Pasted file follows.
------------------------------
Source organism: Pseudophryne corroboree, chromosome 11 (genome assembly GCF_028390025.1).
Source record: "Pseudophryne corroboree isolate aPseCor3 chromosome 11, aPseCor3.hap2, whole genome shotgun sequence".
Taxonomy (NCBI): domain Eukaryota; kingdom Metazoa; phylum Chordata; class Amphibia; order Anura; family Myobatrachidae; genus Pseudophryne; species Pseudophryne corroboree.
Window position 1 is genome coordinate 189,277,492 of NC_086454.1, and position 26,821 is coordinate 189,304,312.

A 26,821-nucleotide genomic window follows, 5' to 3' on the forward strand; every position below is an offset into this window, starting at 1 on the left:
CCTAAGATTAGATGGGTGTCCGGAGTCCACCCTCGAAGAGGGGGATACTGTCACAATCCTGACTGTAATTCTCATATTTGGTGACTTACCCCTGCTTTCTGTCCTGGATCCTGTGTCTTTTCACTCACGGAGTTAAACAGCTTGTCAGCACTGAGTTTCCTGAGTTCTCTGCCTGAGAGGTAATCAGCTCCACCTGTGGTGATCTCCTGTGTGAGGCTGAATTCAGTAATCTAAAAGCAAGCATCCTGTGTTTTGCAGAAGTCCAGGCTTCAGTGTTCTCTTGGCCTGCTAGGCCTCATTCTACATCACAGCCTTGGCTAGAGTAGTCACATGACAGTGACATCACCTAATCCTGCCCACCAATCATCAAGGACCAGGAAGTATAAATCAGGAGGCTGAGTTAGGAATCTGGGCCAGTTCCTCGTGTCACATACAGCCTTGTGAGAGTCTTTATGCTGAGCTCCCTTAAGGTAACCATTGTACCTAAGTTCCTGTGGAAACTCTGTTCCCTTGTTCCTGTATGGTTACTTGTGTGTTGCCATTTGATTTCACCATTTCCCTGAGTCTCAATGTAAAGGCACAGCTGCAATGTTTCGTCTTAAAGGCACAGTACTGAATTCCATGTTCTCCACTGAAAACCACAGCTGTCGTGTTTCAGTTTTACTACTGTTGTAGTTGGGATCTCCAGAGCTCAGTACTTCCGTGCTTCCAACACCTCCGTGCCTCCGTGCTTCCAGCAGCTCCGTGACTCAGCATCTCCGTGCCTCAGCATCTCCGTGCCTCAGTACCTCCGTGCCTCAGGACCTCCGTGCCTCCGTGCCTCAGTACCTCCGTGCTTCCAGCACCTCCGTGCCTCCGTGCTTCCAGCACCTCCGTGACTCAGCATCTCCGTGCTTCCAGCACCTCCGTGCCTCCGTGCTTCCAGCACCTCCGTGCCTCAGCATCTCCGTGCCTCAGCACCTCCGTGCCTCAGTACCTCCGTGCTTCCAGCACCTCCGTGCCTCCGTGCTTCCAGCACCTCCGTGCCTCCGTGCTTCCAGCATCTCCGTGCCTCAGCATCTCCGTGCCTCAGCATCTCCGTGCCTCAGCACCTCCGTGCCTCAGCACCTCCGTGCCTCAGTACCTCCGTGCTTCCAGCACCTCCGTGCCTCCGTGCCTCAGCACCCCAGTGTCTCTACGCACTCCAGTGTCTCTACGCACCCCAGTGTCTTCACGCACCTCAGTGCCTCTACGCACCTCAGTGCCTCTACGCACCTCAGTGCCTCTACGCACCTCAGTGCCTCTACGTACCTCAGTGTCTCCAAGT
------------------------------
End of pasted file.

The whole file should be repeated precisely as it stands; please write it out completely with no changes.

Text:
Source organism: Pseudophryne corroboree, chromosome 11 (genome assembly GCF_028390025.1).
Source record: "Pseudophryne corroboree isolate aPseCor3 chromosome 11, aPseCor3.hap2, whole genome shotgun sequence".
Taxonomy (NCBI): domain Eukaryota; kingdom Metazoa; phylum Chordata; class Amphibia; order Anura; family Myobatrachidae; genus Pseudophryne; species Pseudophryne corroboree.
Window position 1 is genome coordinate 189,277,492 of NC_086454.1, and position 26,821 is coordinate 189,304,312.

A 26,821-nucleotide genomic window follows, 5' to 3' on the forward strand; every position below is an offset into this window, starting at 1 on the left:
CCTAAGATTAGATGGGTGTCCGGAGTCCACCCTCGAAGAGGGGGATACTGTCACAATCCTGACTGTAATTCTCATATTTGGTGACTTACCCCTGCTTTCTGTCCTGGATCCTGTGTCTTTTCACTCACGGAGTTAAACAGCTTGTCAGCACTGAGTTTCCTGAGTTCTCTGCCTGAGAGGTAATCAGCTCCACCTGTGGTGATCTCCTGTGTGAGGCTGAATTCAGTAATCTAAAAGCAAGCATCCTGTGTTTTGCAGAAGTCCAGGCTTCAGTGTTCTCTTGGCCTGCTAGGCCTCATTCTACATCACAGCCTTGGCTAGAGTAGTCACATGACAGTGACATCACCTAATCCTGCCCACCAATCATCAAGGACCAGGAAGTATAAATCAGGAGGCTGAGTTAGGAATCTGGGCCAGTTCCTCGTGTCACATACAGCCTTGTGAGAGTCTTTATGCTGAGCTCCCTTAAGGTAACCATTGTACCTAAGTTCCTGTGGAAACTCTGTTCCCTTGTTCCTGTATGGTTACTTGTGTGTTGCCATTTGATTTCACCATTTCCCTGAGTCTCAATGTAAAGGCACAGCTGCAATGTTTCGTCTTAAAGGCACAGTACTGAATTCCATGTTCTCCACTGAAAACCACAGCTGTCGTGTTTCAGTTTTACTACTGTTGTAGTTGGGATCTCCAGAGCTCAGTACTTCCGTGCTTCCAACACCTCCGTGCCTCCGTGCTTCCAGCAGCTCCGTGACTCAGCATCTCCGTGCCTCAGCATCTCCGTGCCTCAGTACCTCCGTGCCTCAGGACCTCCGTGCCTCCGTGCCTCAGTACCTCCGTGCTTCCAGCACCTCCGTGCCTCCGTGCTTCCAGCACCTCCGTGACTCAGCATCTCCGTGCTTCCAGCACCTCCGTGCCTCCGTGCTTCCAGCACCTCCGTGCCTCAGCATCTCCGTGCCTCAGCACCTCCGTGCCTCAGTACCTCCGTGCTTCCAGCACCTCCGTGCCTCCGTGCTTCCAGCACCTCCGTGCCTCCGTGCTTCCAGCATCTCCGTGCCTCAGCATCTCCGTGCCTCAGCATCTCCGTGCCTCAGCACCTCCGTGCCTCAGCACCTCCGTGCCTCAGTACCTCCGTGCTTCCAGCACCTCCGTGCCTCCGTGCCTCAGCACCCCAGTGTCTCTACGCACTCCAGTGTCTCTACGCACCCCAGTGTCTTCACGCACCTCAGTGCCTCTACGCACCTCAGTGCCTCTACGCACCTCAGTGCCTCTACGCACCTCAGTGCCTCTACGTACCTCAGTGTCTCCAAGT